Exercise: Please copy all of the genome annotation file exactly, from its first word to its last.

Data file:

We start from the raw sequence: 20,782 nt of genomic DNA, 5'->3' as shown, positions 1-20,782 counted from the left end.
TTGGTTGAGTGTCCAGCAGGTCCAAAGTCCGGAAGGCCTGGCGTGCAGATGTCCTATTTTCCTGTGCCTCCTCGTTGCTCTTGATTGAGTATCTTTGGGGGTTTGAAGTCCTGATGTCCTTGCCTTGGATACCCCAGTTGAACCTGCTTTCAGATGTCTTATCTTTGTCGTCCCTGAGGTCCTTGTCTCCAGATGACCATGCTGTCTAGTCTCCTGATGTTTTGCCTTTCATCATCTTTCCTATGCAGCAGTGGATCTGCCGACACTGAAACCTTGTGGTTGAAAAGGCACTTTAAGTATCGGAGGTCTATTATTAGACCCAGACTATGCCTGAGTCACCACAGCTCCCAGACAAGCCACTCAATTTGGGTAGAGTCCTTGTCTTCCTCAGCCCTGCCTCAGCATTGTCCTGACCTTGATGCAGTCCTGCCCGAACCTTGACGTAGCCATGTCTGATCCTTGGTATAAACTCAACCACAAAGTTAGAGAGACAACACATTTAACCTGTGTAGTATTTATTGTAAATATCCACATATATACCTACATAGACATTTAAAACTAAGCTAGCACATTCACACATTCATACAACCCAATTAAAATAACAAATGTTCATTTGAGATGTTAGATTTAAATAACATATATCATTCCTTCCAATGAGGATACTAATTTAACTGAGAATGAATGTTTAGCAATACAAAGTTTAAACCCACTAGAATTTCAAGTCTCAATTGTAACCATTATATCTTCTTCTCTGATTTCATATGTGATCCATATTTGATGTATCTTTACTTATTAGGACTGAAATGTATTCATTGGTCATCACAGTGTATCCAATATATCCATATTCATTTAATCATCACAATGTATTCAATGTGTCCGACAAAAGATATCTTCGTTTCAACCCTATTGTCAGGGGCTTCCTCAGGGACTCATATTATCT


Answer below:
We start from the raw sequence: 20,782 nt of genomic DNA, 5'->3' as shown, positions 1-20,782 counted from the left end.
TTGGTTGAGTGTCCAGCAGGTCCAAAGTCCGGAAGGCCTGGCGTGCAGATGTCCTATTTTCCTGTGCCTCCTCGTTGCTCTTGATTGAGTATCTTTGGGGGTTTGAAGTCCTGATGTCCTTGCCTTGGATACCCCAGTTGAACCTGCTTTCAGATGTCTTATCTTTGTCGTCCCTGAGGTCCTTGTCTCCAGATGACCATGCTGTCTAGTCTCCTGATGTTTTGCCTTTCATCATCTTTCCTATGCAGCAGTGGATCTGCCGACACTGAAACCTTGTGGTTGAAAAGGCACTTTAAGTATCGGAGGTCTATTATTAGACCCAGACTATGCCTGAGTCACCACAGCTCCCAGACAAGCCACTCAATTTGGGTAGAGTCCTTGTCTTCCTCAGCCCTGCCTCAGCATTGTCCTGACCTTGATGCAGTCCTGCCCGAACCTTGACGTAGCCATGTCTGATCCTTGGTATAAACTCAACCACAAAGTTAGAGAGACAACACATTTAACCTGTGTAGTATTTATTGTAAATATCCACATATATACCTACATAGACATTTAAAACTAAGCTAGCACATTCACACATTCATACAACCCAATTAAAATAACAAATGTTCATTTGAGATGTTAGATTTAAATAACATATATCATTCCTTCCAATGAGGATACTAATTTAACTGAGAATGAATGTTTAGCAATACAAAGTTTAAACCCACTAGAATTTCAAGTCTCAATTGTAACCATTATATCTTCTTCTCTGATTTCATATGTGATCCATATTTGATGTATCTTTACTTATTAGGACTGAAATGTATTCATTGGTCATCACAGTGTATCCAATATATCCATATTCATTTAATCATCACAATGTATTCAATGTGTCCGACAAAAGATATCTTCGTTTCAACCCTATTGTCAGGGGCTTCCTCAGGGACTCATATTATCT